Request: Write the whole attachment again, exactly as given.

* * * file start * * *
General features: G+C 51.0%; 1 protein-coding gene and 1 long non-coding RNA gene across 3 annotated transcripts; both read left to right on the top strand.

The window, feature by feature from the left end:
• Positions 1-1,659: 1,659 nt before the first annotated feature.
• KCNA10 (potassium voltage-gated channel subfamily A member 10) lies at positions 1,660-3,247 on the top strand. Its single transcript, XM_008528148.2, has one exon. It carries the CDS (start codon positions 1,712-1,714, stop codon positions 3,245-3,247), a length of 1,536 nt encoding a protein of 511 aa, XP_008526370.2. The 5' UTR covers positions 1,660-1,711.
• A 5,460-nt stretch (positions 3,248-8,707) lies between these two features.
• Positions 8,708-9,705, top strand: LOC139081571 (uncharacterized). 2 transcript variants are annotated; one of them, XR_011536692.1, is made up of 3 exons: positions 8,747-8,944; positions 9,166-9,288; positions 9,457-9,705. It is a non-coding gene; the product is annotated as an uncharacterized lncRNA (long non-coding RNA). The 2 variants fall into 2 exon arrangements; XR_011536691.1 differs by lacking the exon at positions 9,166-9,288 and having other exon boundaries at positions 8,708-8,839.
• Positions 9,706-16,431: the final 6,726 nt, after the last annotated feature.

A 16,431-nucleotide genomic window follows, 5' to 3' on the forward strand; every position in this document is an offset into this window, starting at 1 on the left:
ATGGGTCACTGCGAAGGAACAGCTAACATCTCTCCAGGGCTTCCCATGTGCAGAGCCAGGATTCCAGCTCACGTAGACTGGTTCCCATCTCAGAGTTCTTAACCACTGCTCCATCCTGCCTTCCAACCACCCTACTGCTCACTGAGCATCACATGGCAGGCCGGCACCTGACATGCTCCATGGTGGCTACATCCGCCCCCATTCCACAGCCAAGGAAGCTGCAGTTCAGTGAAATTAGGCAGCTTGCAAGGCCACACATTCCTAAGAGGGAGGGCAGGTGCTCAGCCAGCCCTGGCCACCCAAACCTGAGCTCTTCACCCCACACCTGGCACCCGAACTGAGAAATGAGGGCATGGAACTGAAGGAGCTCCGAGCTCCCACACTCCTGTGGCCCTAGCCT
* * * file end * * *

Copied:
General features: G+C 51.0%; 1 protein-coding gene and 1 long non-coding RNA gene across 3 annotated transcripts; both read left to right on the top strand.

The window, feature by feature from the left end:
• Positions 1-1,659: 1,659 nt before the first annotated feature.
• KCNA10 (potassium voltage-gated channel subfamily A member 10) lies at positions 1,660-3,247 on the top strand. Its single transcript, XM_008528148.2, has one exon. It carries the CDS (start codon positions 1,712-1,714, stop codon positions 3,245-3,247), a length of 1,536 nt encoding a protein of 511 aa, XP_008526370.2. The 5' UTR covers positions 1,660-1,711.
• A 5,460-nt stretch (positions 3,248-8,707) lies between these two features.
• Positions 8,708-9,705, top strand: LOC139081571 (uncharacterized). 2 transcript variants are annotated; one of them, XR_011536692.1, is made up of 3 exons: positions 8,747-8,944; positions 9,166-9,288; positions 9,457-9,705. It is a non-coding gene; the product is annotated as an uncharacterized lncRNA (long non-coding RNA). The 2 variants fall into 2 exon arrangements; XR_011536691.1 differs by lacking the exon at positions 9,166-9,288 and having other exon boundaries at positions 8,708-8,839.
• Positions 9,706-16,431: the final 6,726 nt, after the last annotated feature.

A 16,431-nucleotide genomic window follows, 5' to 3' on the forward strand; every position in this document is an offset into this window, starting at 1 on the left:
ATGGGTCACTGCGAAGGAACAGCTAACATCTCTCCAGGGCTTCCCATGTGCAGAGCCAGGATTCCAGCTCACGTAGACTGGTTCCCATCTCAGAGTTCTTAACCACTGCTCCATCCTGCCTTCCAACCACCCTACTGCTCACTGAGCATCACATGGCAGGCCGGCACCTGACATGCTCCATGGTGGCTACATCCGCCCCCATTCCACAGCCAAGGAAGCTGCAGTTCAGTGAAATTAGGCAGCTTGCAAGGCCACACATTCCTAAGAGGGAGGGCAGGTGCTCAGCCAGCCCTGGCCACCCAAACCTGAGCTCTTCACCCCACACCTGGCACCCGAACTGAGAAATGAGGGCATGGAACTGAAGGAGCTCCGAGCTCCCACACTCCTGTGGCCCTAGCCT